Punjab’s Drug Drisis: Afghan Heroin Smuggled Via Pakistan – Analysis


By Gaurav Dixit*

The international community has fought two simultaneous wars in Afghanistan since 2001- one against the insurgent groups, and second against the rapid growth of opium cultivation. In spite of spending more than 8 billion USD and losing thousands of lives to bring down the increasing opium cultivation and production, the production has increased 35 times since US invasion in 2001. In 2015, Afghanistan alone supplied the world with 90 percent of the heroin, an opium derivative.

Though the bulk of the opium drugs are destined to reach Europe and America through Iran and Central Asia, a substantial amount of the heroine gets smuggled to India via Pakistan. The Afghan heroin that reaches Pakistan is primarily for the domestic market. But besides supplying for local consumption, large quantities of drugs are destined to India through Punjab, Kashmir, Rajasthan and Gujarat. The rise in demand in states like Punjab has increased heroin smuggling from across the border.

The terrible condition of Punjab can be gauged from the fact that almost 0.84% of Punjab’s population is opioid – opium derivatives—dependent. In a population of around 2.77 crore people, there are more than 2.23 lakh opioid-dependent people. While most of the heroin in Punjab comes from Afghanistan via Pakistan, poppy husk and chemical drugs come from Uttar Pradesh, Madhya Pradesh and Rajasthan.

A new study conducted by the National Drug Dependence Treatment Centre (NDDTC) at AIIMS found that opioids worth Rs 7,500 crore are consumed in Punjab every year; of these heroin alone constitute a massive Rs 6,500 crore.

The data on the extent, pattern and trends of drug abuse in India are incomprehensive and at times erroneous and unreliable, yet some of the recent studies in Punjab have highlighted the growing extent and pattern of drug abuse. The first ever study of its kind in Punjab called “Punjab Opioid Dependence Survey (PODS)” offers an approximation of size of opioid dependent population in Punjab.

The survey was conducted in 10 districts in the state. It presents a grim profile of the drug abusers- about 76% opioid-dependent individuals in Punjab are in the age group of 18 to 35 years. 89% of them are literate and have some degree of formal education and almost all of them are employed.

The most dangerous finding of the survey was the percentage of drug intake through the injecting route. About one-third take their opioid drugs through the injecting route. The sharing of injection equipment among drug users contributes significantly to the spread of the HIV epidemic and represents one of the highest risks of HIV transmission in India. A recent sentinel surveillance finding of NACO suggests Punjab facing rising trend from previously moderate/low prevalence of HIV.

In the first two weeks of January in 2016, Punjab Police arrested 5 people, including two BSF constables on charge of drug smuggling. One of the BSF constables later admitted that he had been receiving money from a well known Lahore-based drug smuggler by the name of Imtiaz. He was involved in helping a cartel of drugs and arms smugglers infiltrate heroin and weapons into India. It is alleged that the terrorists who attacked Pathankot air base may have entered India taking the drug route assisted by a drugs racket.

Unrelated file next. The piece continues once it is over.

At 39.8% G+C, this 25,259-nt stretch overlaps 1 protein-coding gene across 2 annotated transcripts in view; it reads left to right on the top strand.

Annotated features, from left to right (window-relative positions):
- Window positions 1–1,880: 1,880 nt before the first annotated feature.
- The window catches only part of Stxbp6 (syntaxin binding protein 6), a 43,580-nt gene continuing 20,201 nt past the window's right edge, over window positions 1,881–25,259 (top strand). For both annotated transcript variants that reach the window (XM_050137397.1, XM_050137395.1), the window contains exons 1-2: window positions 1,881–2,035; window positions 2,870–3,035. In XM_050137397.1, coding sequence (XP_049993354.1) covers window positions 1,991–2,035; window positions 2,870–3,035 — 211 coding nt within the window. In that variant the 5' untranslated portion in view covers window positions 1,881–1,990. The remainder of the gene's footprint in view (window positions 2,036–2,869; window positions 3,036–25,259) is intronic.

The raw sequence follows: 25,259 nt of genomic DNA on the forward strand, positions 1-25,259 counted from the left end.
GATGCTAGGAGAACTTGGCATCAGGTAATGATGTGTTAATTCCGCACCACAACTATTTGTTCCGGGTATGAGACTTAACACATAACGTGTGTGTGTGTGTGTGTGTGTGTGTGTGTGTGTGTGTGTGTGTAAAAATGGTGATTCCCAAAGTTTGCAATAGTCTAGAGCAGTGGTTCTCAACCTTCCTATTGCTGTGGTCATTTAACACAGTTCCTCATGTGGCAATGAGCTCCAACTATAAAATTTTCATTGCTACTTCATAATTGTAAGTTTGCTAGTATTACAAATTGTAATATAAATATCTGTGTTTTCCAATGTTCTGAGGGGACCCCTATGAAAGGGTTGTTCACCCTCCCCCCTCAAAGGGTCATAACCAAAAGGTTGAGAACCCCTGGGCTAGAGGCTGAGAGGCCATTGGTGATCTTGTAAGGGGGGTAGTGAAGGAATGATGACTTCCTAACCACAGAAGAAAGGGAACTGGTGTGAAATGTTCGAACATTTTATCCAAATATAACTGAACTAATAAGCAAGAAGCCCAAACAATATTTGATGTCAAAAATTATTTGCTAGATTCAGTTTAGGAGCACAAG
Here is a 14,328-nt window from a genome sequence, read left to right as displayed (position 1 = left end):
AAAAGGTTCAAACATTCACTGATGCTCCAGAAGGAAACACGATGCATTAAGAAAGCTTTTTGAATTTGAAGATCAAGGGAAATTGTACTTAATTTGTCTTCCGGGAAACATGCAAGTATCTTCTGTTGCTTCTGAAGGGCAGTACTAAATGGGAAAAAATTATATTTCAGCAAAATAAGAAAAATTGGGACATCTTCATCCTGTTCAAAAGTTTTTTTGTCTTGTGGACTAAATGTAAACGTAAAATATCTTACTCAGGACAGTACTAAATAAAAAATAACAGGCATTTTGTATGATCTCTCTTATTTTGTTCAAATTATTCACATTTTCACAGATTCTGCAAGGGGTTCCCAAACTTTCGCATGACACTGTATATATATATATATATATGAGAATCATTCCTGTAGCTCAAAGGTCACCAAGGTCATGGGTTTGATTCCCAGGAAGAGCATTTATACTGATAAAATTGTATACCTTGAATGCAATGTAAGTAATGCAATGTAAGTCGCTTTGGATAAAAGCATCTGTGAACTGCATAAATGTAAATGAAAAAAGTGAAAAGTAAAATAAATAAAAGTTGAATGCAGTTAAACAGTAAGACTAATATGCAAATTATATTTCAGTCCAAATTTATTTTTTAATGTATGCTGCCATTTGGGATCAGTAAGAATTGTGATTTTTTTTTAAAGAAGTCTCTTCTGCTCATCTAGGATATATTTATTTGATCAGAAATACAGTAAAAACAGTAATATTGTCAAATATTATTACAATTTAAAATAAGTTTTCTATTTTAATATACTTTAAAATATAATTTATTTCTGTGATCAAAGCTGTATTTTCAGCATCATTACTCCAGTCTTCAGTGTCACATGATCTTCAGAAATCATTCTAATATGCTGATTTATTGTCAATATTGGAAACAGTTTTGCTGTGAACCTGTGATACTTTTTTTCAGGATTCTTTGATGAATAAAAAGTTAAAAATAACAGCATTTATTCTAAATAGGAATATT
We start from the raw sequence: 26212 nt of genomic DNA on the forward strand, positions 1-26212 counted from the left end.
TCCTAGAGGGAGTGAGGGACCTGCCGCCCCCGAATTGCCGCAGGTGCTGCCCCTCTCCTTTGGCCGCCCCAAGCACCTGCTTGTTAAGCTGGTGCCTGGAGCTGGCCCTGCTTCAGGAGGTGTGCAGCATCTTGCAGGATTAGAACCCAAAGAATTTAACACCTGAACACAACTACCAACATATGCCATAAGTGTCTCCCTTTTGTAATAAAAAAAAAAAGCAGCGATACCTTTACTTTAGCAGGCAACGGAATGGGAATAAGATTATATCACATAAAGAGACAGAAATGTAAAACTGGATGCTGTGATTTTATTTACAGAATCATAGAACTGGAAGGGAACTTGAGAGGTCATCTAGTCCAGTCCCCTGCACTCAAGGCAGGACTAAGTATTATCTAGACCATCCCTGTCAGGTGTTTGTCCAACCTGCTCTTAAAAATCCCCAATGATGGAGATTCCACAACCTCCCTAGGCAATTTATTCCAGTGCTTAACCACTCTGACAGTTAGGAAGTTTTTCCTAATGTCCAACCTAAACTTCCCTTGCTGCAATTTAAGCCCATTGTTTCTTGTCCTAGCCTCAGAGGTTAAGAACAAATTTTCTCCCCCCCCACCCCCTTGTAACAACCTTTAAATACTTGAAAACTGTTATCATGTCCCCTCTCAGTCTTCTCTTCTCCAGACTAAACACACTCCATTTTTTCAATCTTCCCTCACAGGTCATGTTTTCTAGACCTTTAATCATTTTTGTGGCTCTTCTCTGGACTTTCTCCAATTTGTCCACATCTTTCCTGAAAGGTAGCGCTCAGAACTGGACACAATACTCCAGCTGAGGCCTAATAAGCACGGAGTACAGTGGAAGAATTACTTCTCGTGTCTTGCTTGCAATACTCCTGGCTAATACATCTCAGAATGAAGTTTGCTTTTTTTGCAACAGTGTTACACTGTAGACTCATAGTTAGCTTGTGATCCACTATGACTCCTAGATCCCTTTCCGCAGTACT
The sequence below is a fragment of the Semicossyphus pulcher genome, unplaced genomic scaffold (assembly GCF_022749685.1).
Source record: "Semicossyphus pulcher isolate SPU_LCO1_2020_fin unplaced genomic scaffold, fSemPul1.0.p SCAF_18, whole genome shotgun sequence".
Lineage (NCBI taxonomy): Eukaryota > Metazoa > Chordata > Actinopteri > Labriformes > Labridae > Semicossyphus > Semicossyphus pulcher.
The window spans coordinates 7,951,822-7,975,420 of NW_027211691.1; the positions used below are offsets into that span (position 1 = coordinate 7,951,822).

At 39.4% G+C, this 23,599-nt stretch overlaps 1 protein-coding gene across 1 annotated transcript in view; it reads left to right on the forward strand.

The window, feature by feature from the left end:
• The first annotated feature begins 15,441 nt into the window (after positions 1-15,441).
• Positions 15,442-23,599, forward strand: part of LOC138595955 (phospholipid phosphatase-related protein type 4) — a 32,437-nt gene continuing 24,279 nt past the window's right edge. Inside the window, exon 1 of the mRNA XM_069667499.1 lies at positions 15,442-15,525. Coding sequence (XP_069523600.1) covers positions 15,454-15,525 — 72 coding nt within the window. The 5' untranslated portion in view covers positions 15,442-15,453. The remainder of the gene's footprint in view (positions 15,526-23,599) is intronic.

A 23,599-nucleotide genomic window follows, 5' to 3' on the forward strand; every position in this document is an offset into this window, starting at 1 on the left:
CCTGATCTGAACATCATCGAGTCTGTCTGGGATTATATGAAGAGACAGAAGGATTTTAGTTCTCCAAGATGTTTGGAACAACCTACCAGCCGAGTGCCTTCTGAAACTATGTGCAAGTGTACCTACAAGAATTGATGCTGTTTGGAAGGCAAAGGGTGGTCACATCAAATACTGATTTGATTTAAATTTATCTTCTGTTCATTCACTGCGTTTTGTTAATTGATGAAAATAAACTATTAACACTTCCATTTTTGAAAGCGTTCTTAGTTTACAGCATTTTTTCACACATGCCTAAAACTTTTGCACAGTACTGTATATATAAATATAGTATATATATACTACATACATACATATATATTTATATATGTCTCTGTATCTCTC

The Punjab border areas have posed a great challenge for the security personnel to stop smugglers from secretly importing drugs, FICN and arms. In October 2015, BSF submitted a report to the UMHA on the Narco trafficking in Punjab from across the border. The report detailed the sober condition of drug abuse in Punjab.

Available data suggests between 2010 and 2014, the BSF seized 367 kilograms of heroin and 119 arms. However considering the extent and magnitude of number and cases of drug abuse in Punjab, the seizure seems to be a negligible percentage of total quantity of drugs smuggled from across the border.

Many officials from Punjab have in the past demanded NIA probe into links between drug smugglers and politicians. The prominent among them is former ADGP (intelligence) Shashi Kant, who has claimed that politicians across the spectrum are directly and indirectly involved in drug smuggling. Recently, Wrestler-turned-drug peddler Jagdish Singh Bhola claimed that Bikram Singh Majithia, Punjab’s Revenue Minister was also involved in the multi- crore drug trafficking racket. Another arrested drug lord has named few of the top rank police officials involved in drug smuggling.

The increasing opioid problem has become a menace in the state of Punjab. The outbreak did not happen overnight and is a result of decades of political and institutional negligence. The rise in cases of drug dependents suggests that the state government and its institutions have failed to take necessary steps to curb the growing threat of drugs.

The high percentage of youths trapped in drug abuse is detrimental to both economic growth and social fabric of the state. The rising cases of crime are also related to drugs, where lack of money is forcing youths to commit crimes. Decline in agricultural productivity and large scale unemployment is only exacerbating woes and deepening the crisis.

*Gaurav Dixit is an independent analyst working on strategic issues concerning India. He can be reached at: [email protected]

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